Open Source Life Symposium


Leben und Arbeiten nach Ideen aus der Entwicklung von Open Source Software: Vision einer nachhaltigen Zukunft, Horrorszenario der totalen Transparenz oder längst Realität? Im Symposium „Open Source Life“ treffen Projekte und Initiativen, politischer Aktivismus für Freiheit im Netz und kritische Analyse der Konzepte rund um „Openness“  aufeinander. Können eine Open-Source-Haltung des Einzelnen und Open-Source-Strukturen in Gesellschaften und Wirtschaft als Träger positiver Veränderung wirken?

10:30 – 12:15 Open Source Life I: Prix Forum Digital Communities

  • Welcome
    Gerfried Stocker (AT), Andreas Hirsch (AT)
  • Digital Communities 2010
    Aram Bartholl (DE)
  • Chaos Computer Club
    Tim Pritlove (DE), Discordian Evangelist, CCC
  • Map Kibera
    Mikel Maron, co-founder of Map Kibera, and board member of the OpenStreetMap Foundation.
  • the ubiquitous #unibrennt cloud
    Georg Schütz (AT) und andere
  • Discussion with participants

Moderation: Aram Bartholl (DE)

13:30 – 15:10 Open Source Life II: Open Source Life & Repair

  • Why should we live an Open Source Life?
    Andreas Hirsch (AT), curator at KUNST HAUS WIEN, consultant and cultural manager. „Cultural Memory and Diversity“ at WSIS II in Tunis 2005.
  • Trash | Track | Trash
    Carlo Ratti (IT/US), civil engineer and architect, teaches at the Massachusetts Institute of Technology, director of the SENSEable City Laboratory. Founder and former president of the Comitato Valdo Fusi for promoting architectural change in Turin, Italy. A documentation of the project Trash Track can be seen in Bau 2 EG.
  • How to biomanufacture Bricks
    Ginger Krieg Dosier (US), architect and designer, specialist for new performance materials for architecture and construction.
    Teaches architecture at American University of Sharjah, United Arab Emirates. Partner at Vergelabs, creator of Biomanufactured Bricks.
  • Design as Conversation
    John Thackara (UK), director and founder of the festival series „Doors of Perception“, where communities imagine sustainable futures. Author of numerous books including „In The Bubble: Designing In A Complex World“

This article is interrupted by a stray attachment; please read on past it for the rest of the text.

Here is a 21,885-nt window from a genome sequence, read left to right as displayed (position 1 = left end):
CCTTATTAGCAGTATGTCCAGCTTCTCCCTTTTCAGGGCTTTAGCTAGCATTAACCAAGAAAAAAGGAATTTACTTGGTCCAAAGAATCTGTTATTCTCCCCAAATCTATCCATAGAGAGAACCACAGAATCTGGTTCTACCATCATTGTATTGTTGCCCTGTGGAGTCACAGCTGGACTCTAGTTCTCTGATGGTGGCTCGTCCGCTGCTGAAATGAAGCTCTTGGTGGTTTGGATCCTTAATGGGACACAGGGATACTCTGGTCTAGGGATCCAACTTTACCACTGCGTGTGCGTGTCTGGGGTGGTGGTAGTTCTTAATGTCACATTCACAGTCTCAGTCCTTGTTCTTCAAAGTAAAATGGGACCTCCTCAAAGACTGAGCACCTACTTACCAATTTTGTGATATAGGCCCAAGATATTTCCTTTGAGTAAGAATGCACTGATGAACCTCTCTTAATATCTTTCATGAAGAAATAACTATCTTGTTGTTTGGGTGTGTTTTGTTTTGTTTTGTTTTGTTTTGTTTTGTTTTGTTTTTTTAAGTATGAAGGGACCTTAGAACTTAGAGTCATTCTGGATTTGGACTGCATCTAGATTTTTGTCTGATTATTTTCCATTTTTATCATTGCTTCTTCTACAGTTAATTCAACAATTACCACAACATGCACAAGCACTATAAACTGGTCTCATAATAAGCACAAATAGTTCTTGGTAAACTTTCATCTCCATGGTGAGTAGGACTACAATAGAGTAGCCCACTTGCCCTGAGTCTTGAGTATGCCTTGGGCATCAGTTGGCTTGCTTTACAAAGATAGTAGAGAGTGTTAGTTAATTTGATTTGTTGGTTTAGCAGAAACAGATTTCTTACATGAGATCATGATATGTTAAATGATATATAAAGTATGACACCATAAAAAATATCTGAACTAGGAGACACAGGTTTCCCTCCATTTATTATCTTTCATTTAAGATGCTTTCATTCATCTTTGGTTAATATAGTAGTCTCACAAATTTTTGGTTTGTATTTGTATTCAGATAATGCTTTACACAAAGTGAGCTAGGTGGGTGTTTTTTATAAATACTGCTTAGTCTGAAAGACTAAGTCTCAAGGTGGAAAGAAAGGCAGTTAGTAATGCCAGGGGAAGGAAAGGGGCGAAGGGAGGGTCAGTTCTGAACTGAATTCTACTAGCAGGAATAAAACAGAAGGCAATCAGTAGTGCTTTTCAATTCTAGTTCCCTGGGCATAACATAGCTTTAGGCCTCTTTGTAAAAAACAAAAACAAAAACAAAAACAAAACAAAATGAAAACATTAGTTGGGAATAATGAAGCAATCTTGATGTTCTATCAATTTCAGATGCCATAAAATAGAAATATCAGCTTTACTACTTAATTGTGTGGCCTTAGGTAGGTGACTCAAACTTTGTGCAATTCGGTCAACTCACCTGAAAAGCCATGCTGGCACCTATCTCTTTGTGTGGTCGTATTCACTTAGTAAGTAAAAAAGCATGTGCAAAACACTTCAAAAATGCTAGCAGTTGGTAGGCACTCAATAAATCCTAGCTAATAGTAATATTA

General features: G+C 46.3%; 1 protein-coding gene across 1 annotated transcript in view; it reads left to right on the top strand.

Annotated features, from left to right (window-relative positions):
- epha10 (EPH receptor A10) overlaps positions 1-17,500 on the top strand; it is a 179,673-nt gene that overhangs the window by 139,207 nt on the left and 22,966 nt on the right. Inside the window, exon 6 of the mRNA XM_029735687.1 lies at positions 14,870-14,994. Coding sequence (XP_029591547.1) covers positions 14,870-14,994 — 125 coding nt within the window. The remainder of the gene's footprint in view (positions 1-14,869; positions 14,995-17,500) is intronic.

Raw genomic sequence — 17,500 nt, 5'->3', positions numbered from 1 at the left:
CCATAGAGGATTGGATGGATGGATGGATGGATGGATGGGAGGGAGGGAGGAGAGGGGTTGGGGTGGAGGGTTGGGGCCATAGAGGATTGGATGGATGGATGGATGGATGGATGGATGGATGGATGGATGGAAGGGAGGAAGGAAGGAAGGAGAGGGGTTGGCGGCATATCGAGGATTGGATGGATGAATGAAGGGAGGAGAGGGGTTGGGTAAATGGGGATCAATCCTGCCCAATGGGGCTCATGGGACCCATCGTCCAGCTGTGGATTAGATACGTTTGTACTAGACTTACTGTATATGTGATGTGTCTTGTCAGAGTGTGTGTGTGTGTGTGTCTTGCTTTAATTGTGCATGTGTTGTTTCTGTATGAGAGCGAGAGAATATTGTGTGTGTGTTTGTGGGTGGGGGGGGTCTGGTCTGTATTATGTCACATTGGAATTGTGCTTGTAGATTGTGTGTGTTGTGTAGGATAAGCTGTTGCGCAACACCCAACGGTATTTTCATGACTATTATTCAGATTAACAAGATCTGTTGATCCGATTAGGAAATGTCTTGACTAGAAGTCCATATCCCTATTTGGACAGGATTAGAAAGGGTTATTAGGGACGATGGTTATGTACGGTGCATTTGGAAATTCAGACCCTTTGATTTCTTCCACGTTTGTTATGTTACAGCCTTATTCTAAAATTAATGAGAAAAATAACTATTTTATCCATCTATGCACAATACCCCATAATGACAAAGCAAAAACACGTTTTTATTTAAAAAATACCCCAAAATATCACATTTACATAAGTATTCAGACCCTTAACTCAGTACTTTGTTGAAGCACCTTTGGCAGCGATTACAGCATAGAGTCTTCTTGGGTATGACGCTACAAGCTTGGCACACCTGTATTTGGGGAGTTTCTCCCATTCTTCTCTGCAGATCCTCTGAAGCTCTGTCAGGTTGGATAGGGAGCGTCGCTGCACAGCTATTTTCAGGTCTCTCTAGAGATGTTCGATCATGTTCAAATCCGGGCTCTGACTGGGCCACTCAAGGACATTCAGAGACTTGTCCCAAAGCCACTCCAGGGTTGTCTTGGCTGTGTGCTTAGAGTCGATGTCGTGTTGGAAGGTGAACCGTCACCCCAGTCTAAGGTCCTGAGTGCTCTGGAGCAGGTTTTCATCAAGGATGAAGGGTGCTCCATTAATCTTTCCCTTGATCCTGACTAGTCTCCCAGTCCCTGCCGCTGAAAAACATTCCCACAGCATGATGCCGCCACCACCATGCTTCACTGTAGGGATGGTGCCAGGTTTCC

• Discussion with participants

Moderation: Andreas Hirsch (AT)

15:25 – 16:45 Open Source Life III: Repair Society

  • „Repair“ Democracy
    Amelia Andersdotter (SE), elected member of the European Parliament on behalf of Piratpartiet and former international coordinator of Piratpartiet‘s youth organisation Ung Pirat.
  • Creating Diaspora
    Maxwell Salzberg (US), programmer, started building a distributed social network dubbed „Diaspora.“
  • The Meaning of Open is Obfuscated
  • Geert Lovink (NL), Dutch-Australian media theorist and critic, founding director of the Institute of Network Cultures and founder of Internet projects such as nettime and fibreculture. His recent book titles are Dark Fiber (2002), Uncanny Networks (2002) and My First Recession (2003).
  • Discussion with participants

Moderation: Andreas Hirsch (AT

17:00 – 18:30 Open Source Life IV: Repair Society (and yourself)

  • Digital Formations of the Powerless
    Saskia Sassen (US), Columbia University. Recent books: Territory, Authority, Rights: From Medieval to Global Assemblages,  and „A Sociology of Globalization“. Writes for and
  • Floating in a Rich Network of Highly Charged People and Serendipitous Events
    Joichi Ito (JP), activist, entrepreneur, venture capitalist and angel investor. CEO of Creative Commons, early stage investor in Twitter, Technorati, Flickr, and other Internet companies, board member of Mozilla Foundation, previously also of Open Source Initiative (OSI) and ICANN. –
  • Reflections of an Open Source Life
    Derrick de Kerckhove (CA), professor at the University of Toronto and the Università Federico II in Naples, Italy, directs research on digital culture(s) at Open University of Barcelona.
  • Discussion & Wrapup

Moderation: Andreas Hirsch (AT)

Über den Kurator:
Andreas Hirsch (AT)
Kurator, Berater und Kulturmanager. Projekte wie Entwicklung der Kategorie „Digital Communities“ für den Prix Ars Electronica (2003), „Kulturelle Erinnerung und Vielfalt“ bei WSIS II in Tunis (2005). Seit 2009 Kurator des KUNST HAUS WIEN

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